Wage theft in San Diego returns to pre-pandemic levels as officials take aim at offenders

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Article written by Sofía Mejías-Pascoe . Click here to read this article on the inewsource website.

Policymakers across the state have pledged in recent years to curb wage theft and hold employers accountable for a problem that California workers say cost them $320 million in 2017 alone.

And while those efforts – which include initiatives from the San Diego County Board of Supervisors and a new state law aimed at cracking down on employers – are only recently underway, the issue of wage theft hasn’t improved. 

In fact, reports of wage theft rebounded last year to pre-pandemic numbers. Between 2018 and 2022, the Labor Commissioner in San Diego County received nearly 15,000 claims of wage theft. In the same timeframe, San Diego County courts have ordered employers to pay back nearly $20 million in stolen wages to employees. 

But how much of that money has actually been returned to workers is unclear. 

Online records from the Department of Industrial Relations, or DIR – the state agency tasked with receiving, investigating and adjudicating workers’ claims of wage theft –  showed only 4% of that amount had been paid back to workers, though the agency said it does not always track when judgments have been paid. 

DIR’s process for workers to recover their money has been criticized for being lengthy, laborious, and relying on workers to be persistent and play detective, tracking down former employers and their assets.

For years, labor representatives and advocates have called on lawmakers to improve the state’s claim process and establish more local solutions that could make workers whole.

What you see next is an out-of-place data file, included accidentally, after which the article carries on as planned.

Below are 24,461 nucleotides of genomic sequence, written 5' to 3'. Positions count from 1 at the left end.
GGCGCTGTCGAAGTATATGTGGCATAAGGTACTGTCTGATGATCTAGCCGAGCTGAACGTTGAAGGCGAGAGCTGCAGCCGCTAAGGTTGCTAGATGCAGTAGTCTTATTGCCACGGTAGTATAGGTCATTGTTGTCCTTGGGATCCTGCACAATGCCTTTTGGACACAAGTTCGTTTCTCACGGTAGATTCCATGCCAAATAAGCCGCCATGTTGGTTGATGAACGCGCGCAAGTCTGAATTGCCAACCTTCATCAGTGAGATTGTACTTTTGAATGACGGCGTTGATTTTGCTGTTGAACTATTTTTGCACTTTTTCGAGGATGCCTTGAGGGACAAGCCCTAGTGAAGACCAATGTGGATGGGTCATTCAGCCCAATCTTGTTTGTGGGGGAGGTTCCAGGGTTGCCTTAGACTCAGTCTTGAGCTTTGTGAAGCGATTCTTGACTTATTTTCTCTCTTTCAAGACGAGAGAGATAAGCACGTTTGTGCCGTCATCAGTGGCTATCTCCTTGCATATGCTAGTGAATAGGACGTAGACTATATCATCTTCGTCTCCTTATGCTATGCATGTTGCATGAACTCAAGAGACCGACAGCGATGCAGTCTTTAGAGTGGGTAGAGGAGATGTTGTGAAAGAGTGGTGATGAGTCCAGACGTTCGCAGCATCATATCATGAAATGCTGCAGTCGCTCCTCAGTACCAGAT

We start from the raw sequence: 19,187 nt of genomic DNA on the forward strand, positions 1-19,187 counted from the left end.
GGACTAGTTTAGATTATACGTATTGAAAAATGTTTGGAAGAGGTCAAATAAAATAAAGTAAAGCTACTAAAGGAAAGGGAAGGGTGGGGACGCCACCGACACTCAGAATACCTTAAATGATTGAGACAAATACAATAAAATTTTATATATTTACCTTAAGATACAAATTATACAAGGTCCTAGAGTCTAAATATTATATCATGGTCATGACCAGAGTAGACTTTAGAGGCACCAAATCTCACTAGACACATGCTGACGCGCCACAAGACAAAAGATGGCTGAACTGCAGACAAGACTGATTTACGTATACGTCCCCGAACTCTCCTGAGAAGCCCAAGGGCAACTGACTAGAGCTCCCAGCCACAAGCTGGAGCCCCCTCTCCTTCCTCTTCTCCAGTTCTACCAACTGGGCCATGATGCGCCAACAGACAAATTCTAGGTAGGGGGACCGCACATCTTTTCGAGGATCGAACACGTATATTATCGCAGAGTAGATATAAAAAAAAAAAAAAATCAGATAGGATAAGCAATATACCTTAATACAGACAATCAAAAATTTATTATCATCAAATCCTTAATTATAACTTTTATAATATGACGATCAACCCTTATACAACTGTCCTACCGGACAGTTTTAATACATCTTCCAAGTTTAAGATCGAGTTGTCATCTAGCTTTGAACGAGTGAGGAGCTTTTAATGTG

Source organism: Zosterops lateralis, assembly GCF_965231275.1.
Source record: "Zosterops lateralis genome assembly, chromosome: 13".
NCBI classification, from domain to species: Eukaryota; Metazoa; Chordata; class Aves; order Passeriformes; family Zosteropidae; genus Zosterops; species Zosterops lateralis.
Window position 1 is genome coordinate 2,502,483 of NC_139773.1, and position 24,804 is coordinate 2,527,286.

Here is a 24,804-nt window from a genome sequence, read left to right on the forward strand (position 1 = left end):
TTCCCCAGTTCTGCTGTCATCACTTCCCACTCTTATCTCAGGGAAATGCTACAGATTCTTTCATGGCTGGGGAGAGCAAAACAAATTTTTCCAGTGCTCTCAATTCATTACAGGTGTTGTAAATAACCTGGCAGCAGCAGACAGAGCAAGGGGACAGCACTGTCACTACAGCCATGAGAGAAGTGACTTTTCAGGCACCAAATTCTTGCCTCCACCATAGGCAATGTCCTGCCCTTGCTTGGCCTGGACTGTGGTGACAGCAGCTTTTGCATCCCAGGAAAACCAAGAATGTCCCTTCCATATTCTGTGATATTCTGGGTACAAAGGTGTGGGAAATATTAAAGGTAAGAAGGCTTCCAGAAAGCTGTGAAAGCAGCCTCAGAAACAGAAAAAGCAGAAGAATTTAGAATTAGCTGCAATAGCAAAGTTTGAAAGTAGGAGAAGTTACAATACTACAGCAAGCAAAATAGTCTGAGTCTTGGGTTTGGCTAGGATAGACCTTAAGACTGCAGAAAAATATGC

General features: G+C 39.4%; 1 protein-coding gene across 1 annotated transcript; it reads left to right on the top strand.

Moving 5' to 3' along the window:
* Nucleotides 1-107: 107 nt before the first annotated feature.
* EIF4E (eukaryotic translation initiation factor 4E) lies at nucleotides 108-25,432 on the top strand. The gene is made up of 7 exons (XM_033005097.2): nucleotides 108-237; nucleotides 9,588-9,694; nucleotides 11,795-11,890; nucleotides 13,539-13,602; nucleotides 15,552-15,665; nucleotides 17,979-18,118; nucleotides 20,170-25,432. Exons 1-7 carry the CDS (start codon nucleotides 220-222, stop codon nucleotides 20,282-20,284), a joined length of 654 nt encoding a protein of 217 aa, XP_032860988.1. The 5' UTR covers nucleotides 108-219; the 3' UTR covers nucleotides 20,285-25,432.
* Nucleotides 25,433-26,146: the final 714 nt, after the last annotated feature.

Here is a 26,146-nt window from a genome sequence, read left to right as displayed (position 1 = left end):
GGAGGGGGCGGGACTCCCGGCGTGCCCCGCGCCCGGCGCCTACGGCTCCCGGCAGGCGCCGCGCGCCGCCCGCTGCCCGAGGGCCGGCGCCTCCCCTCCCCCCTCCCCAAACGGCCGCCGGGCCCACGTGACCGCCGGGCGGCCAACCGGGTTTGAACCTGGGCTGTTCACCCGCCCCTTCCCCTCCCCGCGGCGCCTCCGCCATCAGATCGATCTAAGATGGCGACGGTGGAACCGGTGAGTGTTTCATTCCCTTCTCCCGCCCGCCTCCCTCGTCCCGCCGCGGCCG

“The process now is broken,” said Lorena Gonzalez Fletcher, a former assemblywoman for south San Diego County who’s now executive secretary-treasurer of the California Labor Federation. “For the most part, it does not serve the needs of the worker.”  

Recent initiatives from government agencies in San Diego County suggest those calls for reform are being heard, but it’s too soon to know how effective those new policies and programs will be in both preventing wage theft and recovering wages for workers who have been stolen from.  

Some advocates say solutions should include governments paying workers wages they’re owed and going after employers for the money.

Wage theft “changes people’s faith in our systems,” said Kyra Greene, executive director and board president of the Center on Policy Initiatives in San Diego, a San Diego research nonprofit advocating social and economic justice. 

“It is a real crime with real implications for the wellbeing of people and communities in our larger region.”

Wage theft is widespread, but solutions are time-consuming

Studies show that wage theft affects more people than other types of theft, but the legal pathways for workers to recover wages from employers who stole from them can take months to years to navigate, and sometimes those efforts do not end in employees collecting their due compensation at all.

Just 4% of wage claims filed with the Labor Commissioner in San Diego County between 2018 and 2022 were listed as completely paid off, according to an inewsource analysis of online data from DIR. The status of the remaining 96% of cases is unknown, because in most cases, DIR only knows whether an employer actually pays back the employee if one of the parties reports it, which in most cases does not happen, a DIR spokesperson told inewsource.

After receiving a judgment, a court order based on a DIR decision in the employee’s favor that says how much the employer owes, the employee is often alone to actually enforce the payment.

DIR sometimes provides legal and investigative assistance to workers who qualify, but for those who don’t, the agency recommends they turn to private attorneys, collections agencies or nonprofit legal service providers for help. 

The problem with that, labor advocates say, is that attorneys and collections agencies can be too costly for workers already down on money.

“We might be six months or more into this and they’ve had to find another job. They may have gotten behind on some bills. They may not have that affordability to chase down a private lawyer to go after these funds or help them to go after these funds,” said Derrick Robinson, senior researcher and policy analyst with the Center on Policy Initiatives.